Ischaemic stroke following VZ infection: a rare complication
The present case has been reported in BMJ. A previously healthy 28-year-old woman presented with generalised maculopapular lesions since 10 days which were associated with low-grade, intermittent fever. Six days following this, she developed double vision and swaying while walking. There was no history of headache, vomiting, seizure or limb weakness.

There was no significant medical history and neither she was on any drug therapy. On examination, she had generalised maculopapular rashes typical of varicella zoster virus (VZV) infection.

There was internuclear ophthalmoplegia with bilateral vertical nystagmus on upgaze. Other cranial nerves, and motor and sensory system examinations were normal. Cerebellar function tests like finger-nose test on right side and tandem walking test were impaired. The patient tends to sway on either side while walking.

MRI brain revealed an acute infarct in the right hemipons and superior cerebellar peduncle which could explain her neurological deficits. A complete diagnostic workup was conducted to identify the underlying cause of the stroke, which included cardiac echocardiography, bilateral carotid-vertebral Doppler, MRI angiography of cerebral vessels, antinuclear antibodies, antineutrophil cytoplasmic antibodies, antiphospholipid antibodies and HIV ELISA which were all negative. Lumbar puncture revealed normal pressure with no abnormalities in cerebrospinal fluid (CSF) studies. PCR for VZV was positive.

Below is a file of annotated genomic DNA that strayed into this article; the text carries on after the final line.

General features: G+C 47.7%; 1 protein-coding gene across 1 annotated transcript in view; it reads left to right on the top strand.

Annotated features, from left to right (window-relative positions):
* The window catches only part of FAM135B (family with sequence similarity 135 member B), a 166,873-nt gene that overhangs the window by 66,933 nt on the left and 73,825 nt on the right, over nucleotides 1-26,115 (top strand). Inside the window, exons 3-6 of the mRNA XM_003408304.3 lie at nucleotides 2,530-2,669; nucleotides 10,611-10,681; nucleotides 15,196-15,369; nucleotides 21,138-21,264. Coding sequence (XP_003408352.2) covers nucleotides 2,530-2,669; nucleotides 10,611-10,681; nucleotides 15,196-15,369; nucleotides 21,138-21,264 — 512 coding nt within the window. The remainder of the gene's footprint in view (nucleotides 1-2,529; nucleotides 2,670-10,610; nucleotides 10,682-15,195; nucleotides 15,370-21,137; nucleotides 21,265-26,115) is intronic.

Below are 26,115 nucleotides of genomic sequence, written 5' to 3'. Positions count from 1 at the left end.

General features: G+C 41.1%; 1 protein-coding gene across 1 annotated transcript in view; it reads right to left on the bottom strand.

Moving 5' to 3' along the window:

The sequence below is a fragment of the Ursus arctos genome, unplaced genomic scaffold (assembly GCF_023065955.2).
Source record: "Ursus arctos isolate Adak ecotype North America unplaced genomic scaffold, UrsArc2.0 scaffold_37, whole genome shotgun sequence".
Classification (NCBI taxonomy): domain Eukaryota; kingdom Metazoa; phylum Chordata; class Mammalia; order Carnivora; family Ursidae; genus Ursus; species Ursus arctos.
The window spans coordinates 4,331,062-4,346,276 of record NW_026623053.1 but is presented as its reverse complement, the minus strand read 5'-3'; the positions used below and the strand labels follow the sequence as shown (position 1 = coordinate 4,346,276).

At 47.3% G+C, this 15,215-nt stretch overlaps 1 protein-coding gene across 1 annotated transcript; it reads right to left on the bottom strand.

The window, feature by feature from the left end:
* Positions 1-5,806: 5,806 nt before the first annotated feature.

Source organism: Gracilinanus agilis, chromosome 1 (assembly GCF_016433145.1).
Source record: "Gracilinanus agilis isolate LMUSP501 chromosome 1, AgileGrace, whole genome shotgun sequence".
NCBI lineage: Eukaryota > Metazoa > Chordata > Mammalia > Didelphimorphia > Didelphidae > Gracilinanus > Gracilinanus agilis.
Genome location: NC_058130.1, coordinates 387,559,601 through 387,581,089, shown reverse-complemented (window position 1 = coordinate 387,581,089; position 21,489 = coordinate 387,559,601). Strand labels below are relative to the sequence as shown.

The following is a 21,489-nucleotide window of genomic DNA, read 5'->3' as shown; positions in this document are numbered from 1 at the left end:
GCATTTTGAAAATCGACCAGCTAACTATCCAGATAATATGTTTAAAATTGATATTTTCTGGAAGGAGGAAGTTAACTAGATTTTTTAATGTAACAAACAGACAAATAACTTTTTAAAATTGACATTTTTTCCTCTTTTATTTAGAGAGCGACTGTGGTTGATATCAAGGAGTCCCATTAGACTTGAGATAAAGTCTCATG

The patient was started on intravenous acyclovir, antiplatelet and other supportive therapy following which there was progressive improvement in her symptoms.

Learning points
• Varicella zoster virus (VZV) infection in adults could result in complications such as pneumonia and encephalitis, but presenting as stroke is very rare.

• Patients may present with acute or subacute infarction and commonly involves vessel being middle cerebral artery. Involvement of posterior circulation is very rare.

• The incidence of VZV vasculopathy is higher in immunocompromised individuals but may also occur in immunocompetent patients.

• A high index of clinical suspicion, efforts towards early diagnosis and initiation of acyclovir therapy are required to prevent complications.

Read more here: http://casereports.bmj.com/content/2018/bcr-2018-226106.full
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